For people with mental health conditions, being able to return to work is one of the aspects of their recovery. Find out how Linda did it.
Before 29-year-old Linda knew she had a persistent, mild form of depression called dysthymia, she found it difficult to manage her emotions.
Already battling a low self-esteem, Linda recalls being constantly depressed. She was unable to manage her temper and would lash out at others.
Even taking the public transport would trigger Linda's anxiety because of the overwhelming crowds. Gradually, her performance at work suffered too. “Back in 2013, I had a conflict with a colleague at work,” Linda recalls.
Finding the issue emotionally pressing, Linda began skipping work. Her bosses became unhappy with her inconsistent attendance. Not long after, she was dismissed from the job.
Even then, neither she nor her parents thought of seeking help. Linda’s parents believed she was just being rebellious as she had signs of the condition back in secondary school.
Meanwhile, Linda herself remained in denial. “I did not want to believe there was something wrong with me,” she says.
Fortunately, a church counsellor approached Linda after noticing that the young woman would flare up at the slightest triggers.
She sought help from the Singapore Association for Mental Health (SAMH). There, Linda joined the Sunshinepath Support Group, for persons recovering from mental health conditions to gain social and emotional support. She also underwent the Illness Management and Recovery Programme, to manage her mental health better.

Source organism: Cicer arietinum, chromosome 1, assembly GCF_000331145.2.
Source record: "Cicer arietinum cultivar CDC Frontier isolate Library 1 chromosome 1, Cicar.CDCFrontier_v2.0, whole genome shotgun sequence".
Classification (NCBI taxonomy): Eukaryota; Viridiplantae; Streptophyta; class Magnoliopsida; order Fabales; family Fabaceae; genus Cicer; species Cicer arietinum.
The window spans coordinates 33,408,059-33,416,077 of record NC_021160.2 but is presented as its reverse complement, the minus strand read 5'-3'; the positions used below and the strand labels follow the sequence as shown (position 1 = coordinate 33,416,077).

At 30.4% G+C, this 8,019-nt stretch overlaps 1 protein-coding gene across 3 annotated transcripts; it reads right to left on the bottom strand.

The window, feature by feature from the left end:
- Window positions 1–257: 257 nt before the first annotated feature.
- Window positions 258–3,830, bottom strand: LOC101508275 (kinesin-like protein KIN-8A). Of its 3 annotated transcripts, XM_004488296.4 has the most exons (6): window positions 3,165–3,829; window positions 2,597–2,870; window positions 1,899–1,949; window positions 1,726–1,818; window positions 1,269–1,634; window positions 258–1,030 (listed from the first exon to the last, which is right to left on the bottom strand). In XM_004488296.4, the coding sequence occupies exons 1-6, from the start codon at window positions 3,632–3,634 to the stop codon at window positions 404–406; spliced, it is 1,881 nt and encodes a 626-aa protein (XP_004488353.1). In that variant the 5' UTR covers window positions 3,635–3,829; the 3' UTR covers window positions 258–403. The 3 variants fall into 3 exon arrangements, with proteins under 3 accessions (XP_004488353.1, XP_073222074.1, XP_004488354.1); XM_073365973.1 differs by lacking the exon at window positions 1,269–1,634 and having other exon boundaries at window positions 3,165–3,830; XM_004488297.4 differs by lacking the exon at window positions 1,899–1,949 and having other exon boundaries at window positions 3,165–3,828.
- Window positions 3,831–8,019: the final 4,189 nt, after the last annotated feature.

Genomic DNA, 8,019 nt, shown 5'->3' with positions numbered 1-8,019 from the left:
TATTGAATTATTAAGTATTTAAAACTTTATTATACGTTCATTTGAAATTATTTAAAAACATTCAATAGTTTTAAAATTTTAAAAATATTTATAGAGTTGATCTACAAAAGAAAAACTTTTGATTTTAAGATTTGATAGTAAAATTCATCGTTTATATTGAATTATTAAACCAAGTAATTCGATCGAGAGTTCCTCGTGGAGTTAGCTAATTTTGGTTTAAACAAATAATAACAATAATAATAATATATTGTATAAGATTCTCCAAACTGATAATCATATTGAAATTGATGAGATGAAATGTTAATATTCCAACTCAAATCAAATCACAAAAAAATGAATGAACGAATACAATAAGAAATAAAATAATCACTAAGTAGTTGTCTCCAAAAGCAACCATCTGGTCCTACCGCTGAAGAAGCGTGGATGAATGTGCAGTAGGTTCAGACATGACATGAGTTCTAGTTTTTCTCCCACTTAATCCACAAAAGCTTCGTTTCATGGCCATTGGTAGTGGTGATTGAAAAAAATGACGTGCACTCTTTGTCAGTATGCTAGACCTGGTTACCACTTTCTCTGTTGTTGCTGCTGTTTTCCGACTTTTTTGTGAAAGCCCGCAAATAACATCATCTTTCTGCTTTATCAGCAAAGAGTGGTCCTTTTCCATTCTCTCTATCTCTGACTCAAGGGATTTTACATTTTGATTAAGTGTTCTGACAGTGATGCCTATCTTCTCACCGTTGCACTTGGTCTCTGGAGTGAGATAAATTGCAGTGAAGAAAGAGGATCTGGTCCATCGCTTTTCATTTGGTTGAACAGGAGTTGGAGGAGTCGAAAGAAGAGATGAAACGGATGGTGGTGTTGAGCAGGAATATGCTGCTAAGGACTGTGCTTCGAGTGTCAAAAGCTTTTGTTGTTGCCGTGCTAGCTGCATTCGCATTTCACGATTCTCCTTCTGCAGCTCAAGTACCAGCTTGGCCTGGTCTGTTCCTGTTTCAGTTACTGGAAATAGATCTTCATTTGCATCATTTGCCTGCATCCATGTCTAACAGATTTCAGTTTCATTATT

As she worked towards regaining control of her life, Linda knew she needed to learn how to cope with the everyday stresses that come her way, including the demands of the workplace.
She was referred to the MINDSET store, a social enterprise. This Citylink Mall retail outlet is a safe place for clients from various mental healthcare organisations to learn ways to reintegrate themselves into the working world once again.
It overwhelmed her at first, but she persevered. Along the way, she learnt to be more aware of her emotions and how to cope when she feels a flare-up coming.
“Whenever I get angry or can feel the anxiety building up, my strategy is to walk away first,” she explains. Eventually, Linda did well enough to “graduate” after two months. That was when her case manager decided she was ready for the working world.
Many people with mental health conditions need that extra boost in their self-esteem to stay well and remain part of the community. Employment and integration in the community are important ways to build up their confidence.
This is why Linda feels she has made huge progress since she first sought help with SAMH. She is currently working in the healthcare industry and enjoys being able to provide care for others, just as she received help when she needed it.
She says, “My greatest hope is that employers will keep an open mind towards hiring people with mental health conditions.”
This article was first published on NEXTSTEP Magazine, Year 2016, Issue 3. "AIC With You" is the new quarterly magazine on Community Care by the Agency for Integrated Care (AIC).
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